Mathematics Stack Exchange is a question and answer site for people studying math at any level and professionals in related fields. Join them; it only takes a minute:

Sign up
Here's how it works:
  1. Anybody can ask a question
  2. Anybody can answer
  3. The best answers are voted up and rise to the top

I read that one can prove by AM-GM-inequality that for all $a,b,c\in\mathbb{R}_+$ we have that $$11(a^6 + b^6 + c^6) + 40abc(ab^2 + bc^2 + ca^2) \ge 51abc(a^2b + b^2c + c^2a)$$ How this can be done? Is it possible to prove stronger inequalities like $$10(a^6 + b^6 + c^6) + 41abc(ab^2 + bc^2 + ca^2) \ge 51abc(a^2b + b^2c + c^2a),$$ or even $$a^6 + b^6 + c^6 + 50abc(ab^2 + bc^2 + ca^2) \ge 51abc(a^2b + b^2c + c^2a)$$ without computer?

share|cite|improve this question
The basic idea is that one can apply (weighted) AM-GM to take convex combinations of exponent vectors. This technique is also called "bunching," or Muirhead's inequality:'s_inequality – Qiaochu Yuan Nov 21 '10 at 12:46
up vote 2 down vote accepted

You want to apply AM-GM to some of the terms on the LHS to get some of the terms on the RHS. A naive way to do this such as

$$b^6 + c^6 + 2a^2 b^3 c \ge 4 a b^3 c^2$$

uses too many of the $11$ terms relative to the $40$ terms and only proves the weaker inequality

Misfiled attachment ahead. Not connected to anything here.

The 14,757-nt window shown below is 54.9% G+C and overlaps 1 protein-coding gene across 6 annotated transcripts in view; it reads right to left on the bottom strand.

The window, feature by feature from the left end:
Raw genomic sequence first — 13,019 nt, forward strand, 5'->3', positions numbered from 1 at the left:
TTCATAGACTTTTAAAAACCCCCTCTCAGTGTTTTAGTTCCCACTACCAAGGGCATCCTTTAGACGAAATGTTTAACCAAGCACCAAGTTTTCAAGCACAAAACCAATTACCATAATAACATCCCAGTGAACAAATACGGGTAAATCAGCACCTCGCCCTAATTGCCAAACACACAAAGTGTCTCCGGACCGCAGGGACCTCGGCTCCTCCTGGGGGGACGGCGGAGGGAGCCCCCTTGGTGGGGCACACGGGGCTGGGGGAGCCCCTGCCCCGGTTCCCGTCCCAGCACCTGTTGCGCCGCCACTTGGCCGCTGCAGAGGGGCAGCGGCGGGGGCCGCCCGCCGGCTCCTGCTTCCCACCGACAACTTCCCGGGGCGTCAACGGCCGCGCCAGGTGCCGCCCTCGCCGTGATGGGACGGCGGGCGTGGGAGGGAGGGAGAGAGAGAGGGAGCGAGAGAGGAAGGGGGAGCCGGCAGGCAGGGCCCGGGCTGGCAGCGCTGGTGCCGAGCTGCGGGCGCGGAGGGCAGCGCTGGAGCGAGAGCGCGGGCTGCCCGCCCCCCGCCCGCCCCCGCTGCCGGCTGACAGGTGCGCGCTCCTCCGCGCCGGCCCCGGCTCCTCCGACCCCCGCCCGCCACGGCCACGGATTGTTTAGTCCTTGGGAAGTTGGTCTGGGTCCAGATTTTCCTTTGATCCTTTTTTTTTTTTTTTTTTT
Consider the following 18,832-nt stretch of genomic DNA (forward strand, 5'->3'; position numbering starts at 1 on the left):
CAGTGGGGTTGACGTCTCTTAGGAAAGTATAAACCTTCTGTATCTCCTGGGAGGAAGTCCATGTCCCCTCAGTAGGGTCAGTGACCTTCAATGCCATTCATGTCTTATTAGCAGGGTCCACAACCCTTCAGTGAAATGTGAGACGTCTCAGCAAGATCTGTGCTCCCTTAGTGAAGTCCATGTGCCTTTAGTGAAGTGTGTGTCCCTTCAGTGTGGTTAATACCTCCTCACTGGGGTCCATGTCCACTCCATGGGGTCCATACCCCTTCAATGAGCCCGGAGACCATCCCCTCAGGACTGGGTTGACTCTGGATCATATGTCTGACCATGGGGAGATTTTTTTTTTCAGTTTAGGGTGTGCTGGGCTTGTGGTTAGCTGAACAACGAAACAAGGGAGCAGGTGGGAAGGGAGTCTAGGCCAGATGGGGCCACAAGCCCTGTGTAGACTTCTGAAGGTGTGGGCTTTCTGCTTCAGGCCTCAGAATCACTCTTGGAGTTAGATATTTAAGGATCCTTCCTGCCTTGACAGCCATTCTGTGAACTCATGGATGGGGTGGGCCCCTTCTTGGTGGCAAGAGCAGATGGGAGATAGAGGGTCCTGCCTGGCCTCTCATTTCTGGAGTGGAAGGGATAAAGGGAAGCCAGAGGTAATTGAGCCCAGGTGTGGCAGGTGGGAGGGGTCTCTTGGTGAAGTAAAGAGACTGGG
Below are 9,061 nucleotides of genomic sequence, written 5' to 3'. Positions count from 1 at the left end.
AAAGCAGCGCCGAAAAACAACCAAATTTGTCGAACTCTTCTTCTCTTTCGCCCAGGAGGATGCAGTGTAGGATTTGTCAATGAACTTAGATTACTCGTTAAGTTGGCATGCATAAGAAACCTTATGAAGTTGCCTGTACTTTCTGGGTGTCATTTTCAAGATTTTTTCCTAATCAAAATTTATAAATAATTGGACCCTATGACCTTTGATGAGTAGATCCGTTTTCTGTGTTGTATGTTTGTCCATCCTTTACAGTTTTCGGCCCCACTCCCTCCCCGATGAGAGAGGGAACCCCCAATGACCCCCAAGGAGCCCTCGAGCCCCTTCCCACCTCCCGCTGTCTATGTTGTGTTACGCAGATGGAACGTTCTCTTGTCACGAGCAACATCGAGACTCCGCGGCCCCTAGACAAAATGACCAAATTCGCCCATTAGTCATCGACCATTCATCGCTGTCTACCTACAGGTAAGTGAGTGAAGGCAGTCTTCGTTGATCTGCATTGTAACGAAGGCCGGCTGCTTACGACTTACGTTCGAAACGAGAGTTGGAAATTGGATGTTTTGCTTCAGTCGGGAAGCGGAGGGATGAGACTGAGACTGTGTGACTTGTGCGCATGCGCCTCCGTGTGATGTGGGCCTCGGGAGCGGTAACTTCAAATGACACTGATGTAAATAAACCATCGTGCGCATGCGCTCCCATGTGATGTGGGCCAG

$$a^6 + b^6 + c^6 + abc(ab^2 + bc^2 + ca^2) \ge 2abc(a^2 b + b^2 c + c^2 a)$$

after cyclic summation. A slightly better combination of terms is

$$5a^6 + c^6 + 12a^2 b^3 c \ge 18 a^3 b^2 c$$

but this still uses too many of the $11$ terms relative to the $40$ terms and proves the inequality

$$a^6 + b^6 + c^6 + 2abc(ab^2 + bc^2 + ca^2) \ge 3abc(a^2 b + b^2 c + c^2 a)$$

after cyclic summation. You get a strong enough result by mixing some of the $40$ terms with each other to get

$$4a^6 + 12a^2 b^3 c + 4a^3 b c^2 \ge 20 a^3 b^2 c$$

which proves

$$a^6 + b^6 + c^6 + 4abc(ab^2 + bc^2 + ca^2) \ge 5abc(a^2 b + b^2 c + c^2 a).$$

Now multiply by $10$ and apply AM-GM to the remaining terms to conclude. The question of whether one can do better than this using AM-GM is a geometric question about using convex linear combinations of the vectors $(6, 0, 0), (0, 6, 0), (0, 0, 6), (2, 3, 1), (3, 1, 2), (1, 2, 3)$ to obtain the vectors $(3, 2, 1), (2, 1, 3), (1, 3, 2)$ and one might be able to prove that the above result is optimal.

share|cite|improve this answer

I don't have enough karma to comment, so I'll just drop this here: discusses the problem.

share|cite|improve this answer

Your Answer


By posting your answer, you agree to the privacy policy and terms of service.

Not the answer you're looking for? Browse other questions tagged or ask your own question.